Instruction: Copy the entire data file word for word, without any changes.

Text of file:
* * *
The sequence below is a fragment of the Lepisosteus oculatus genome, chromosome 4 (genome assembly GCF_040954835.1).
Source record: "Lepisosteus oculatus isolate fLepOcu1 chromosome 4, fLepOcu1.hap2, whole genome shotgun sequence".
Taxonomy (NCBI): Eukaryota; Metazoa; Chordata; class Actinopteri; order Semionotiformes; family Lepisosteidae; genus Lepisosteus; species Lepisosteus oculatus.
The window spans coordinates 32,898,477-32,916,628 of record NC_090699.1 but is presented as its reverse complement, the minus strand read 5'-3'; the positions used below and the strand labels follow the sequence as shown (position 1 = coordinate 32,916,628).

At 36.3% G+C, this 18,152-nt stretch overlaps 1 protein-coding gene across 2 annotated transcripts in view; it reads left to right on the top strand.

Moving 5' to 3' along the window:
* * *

The sequence below is a fragment of the Lepisosteus oculatus genome, chromosome 4 (genome assembly GCF_040954835.1).
Source record: "Lepisosteus oculatus isolate fLepOcu1 chromosome 4, fLepOcu1.hap2, whole genome shotgun sequence".
Taxonomy (NCBI): Eukaryota; Metazoa; Chordata; class Actinopteri; order Semionotiformes; family Lepisosteidae; genus Lepisosteus; species Lepisosteus oculatus.
The window spans coordinates 32,898,477-32,916,628 of record NC_090699.1 but is presented as its reverse complement, the minus strand read 5'-3'; the positions used below and the strand labels follow the sequence as shown (position 1 = coordinate 32,916,628).

At 36.3% G+C, this 18,152-nt stretch overlaps 1 protein-coding gene across 2 annotated transcripts in view; it reads left to right on the top strand.

Moving 5' to 3' along the window: